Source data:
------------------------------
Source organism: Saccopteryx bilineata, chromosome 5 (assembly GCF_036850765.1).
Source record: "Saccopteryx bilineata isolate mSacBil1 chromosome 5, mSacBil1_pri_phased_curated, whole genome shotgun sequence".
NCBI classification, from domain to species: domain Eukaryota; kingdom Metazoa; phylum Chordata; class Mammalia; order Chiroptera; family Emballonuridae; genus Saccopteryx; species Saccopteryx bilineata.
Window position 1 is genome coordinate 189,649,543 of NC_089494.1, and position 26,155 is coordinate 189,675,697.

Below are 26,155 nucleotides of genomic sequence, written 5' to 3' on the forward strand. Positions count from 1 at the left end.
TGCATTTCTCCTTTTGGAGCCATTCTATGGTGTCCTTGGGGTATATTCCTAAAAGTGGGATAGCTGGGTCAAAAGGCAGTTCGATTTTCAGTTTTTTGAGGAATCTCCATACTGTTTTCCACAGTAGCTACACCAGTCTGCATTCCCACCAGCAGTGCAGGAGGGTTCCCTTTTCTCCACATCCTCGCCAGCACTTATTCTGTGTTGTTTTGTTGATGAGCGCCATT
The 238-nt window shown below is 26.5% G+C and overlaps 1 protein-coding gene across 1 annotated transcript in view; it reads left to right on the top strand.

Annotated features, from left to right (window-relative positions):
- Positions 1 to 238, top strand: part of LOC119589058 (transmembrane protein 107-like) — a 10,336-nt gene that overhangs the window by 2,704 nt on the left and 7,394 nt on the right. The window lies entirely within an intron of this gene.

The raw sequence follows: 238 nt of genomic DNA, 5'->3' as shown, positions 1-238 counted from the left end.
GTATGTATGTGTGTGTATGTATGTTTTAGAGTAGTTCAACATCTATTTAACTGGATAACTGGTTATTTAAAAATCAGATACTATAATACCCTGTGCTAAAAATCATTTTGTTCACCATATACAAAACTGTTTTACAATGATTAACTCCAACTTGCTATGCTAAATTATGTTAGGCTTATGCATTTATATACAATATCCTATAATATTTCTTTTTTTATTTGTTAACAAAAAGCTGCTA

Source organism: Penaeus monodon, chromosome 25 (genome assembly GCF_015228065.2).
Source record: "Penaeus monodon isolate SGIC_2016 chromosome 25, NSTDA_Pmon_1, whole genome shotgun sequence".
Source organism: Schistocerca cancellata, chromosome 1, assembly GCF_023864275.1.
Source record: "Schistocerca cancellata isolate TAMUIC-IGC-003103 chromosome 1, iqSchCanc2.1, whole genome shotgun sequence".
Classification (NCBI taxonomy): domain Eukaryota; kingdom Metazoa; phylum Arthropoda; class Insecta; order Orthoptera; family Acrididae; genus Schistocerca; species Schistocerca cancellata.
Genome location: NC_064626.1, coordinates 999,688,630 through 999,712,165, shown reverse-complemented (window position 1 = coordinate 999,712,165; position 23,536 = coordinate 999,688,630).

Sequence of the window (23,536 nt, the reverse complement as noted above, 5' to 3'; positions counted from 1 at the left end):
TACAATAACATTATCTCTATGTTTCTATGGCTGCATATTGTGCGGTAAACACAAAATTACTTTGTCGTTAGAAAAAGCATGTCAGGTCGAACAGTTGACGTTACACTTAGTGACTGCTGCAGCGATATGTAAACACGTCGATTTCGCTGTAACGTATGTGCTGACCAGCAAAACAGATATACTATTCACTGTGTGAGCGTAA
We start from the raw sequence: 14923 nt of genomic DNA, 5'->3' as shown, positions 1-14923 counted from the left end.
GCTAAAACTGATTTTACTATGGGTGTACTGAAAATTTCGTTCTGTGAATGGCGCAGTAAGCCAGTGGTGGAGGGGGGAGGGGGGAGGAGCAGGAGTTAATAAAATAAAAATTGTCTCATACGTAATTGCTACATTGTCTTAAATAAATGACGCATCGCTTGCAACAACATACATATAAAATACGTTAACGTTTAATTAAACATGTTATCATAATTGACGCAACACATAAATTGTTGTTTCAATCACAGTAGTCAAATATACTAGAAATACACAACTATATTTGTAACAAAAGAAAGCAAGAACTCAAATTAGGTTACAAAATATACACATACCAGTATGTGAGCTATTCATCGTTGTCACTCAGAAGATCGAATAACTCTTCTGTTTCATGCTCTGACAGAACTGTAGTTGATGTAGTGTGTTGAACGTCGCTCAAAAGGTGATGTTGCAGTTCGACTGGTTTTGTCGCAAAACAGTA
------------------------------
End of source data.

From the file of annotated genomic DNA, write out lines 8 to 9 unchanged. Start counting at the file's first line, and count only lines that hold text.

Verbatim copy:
Annotated features, from left to right (window-relative positions):
- Positions 1 to 238, top strand: part of LOC119589058 (transmembrane protein 107-like) — a 10,336-nt gene that overhangs the window by 2,704 nt on the left and 7,394 nt on the right. The window lies entirely within an intron of this gene.